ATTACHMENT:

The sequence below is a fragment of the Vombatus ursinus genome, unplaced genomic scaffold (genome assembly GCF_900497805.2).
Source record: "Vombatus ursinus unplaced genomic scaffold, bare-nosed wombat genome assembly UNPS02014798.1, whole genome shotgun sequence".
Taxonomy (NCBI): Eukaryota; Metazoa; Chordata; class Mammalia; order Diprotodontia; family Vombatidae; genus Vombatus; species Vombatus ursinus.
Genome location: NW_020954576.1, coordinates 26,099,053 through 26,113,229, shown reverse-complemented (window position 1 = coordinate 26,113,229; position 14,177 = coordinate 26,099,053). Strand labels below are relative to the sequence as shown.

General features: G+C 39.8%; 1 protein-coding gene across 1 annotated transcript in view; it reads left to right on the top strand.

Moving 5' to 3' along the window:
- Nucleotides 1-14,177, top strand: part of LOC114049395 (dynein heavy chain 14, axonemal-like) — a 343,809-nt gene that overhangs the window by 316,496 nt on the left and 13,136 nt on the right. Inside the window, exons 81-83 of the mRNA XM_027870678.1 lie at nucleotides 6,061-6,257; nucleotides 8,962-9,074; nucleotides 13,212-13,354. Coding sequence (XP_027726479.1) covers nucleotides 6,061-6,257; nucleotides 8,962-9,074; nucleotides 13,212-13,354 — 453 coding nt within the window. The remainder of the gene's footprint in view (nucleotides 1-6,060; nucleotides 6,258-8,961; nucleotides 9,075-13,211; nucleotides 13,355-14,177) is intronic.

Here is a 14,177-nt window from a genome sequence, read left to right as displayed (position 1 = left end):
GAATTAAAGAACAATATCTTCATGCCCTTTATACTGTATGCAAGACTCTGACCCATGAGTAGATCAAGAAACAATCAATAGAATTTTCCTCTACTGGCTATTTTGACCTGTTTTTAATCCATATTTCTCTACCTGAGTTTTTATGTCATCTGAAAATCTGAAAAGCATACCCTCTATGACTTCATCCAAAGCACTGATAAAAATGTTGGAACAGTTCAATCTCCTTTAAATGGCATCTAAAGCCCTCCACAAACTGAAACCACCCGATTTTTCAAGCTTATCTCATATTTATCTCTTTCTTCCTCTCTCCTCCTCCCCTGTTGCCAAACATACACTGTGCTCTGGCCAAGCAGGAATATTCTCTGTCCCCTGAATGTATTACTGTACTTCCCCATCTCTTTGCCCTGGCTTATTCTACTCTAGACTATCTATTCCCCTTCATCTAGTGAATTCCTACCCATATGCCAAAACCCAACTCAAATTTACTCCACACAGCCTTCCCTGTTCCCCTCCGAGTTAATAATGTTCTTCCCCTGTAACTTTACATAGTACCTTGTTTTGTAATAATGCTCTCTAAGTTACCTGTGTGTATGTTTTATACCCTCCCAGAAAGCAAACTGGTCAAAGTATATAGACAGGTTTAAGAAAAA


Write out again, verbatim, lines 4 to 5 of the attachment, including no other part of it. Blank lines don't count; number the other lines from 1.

Genome location: NW_020954576.1, coordinates 26,099,053 through 26,113,229, shown reverse-complemented (window position 1 = coordinate 26,113,229; position 14,177 = coordinate 26,099,053). Strand labels below are relative to the sequence as shown.

General features: G+C 39.8%; 1 protein-coding gene across 1 annotated transcript in view; it reads left to right on the top strand.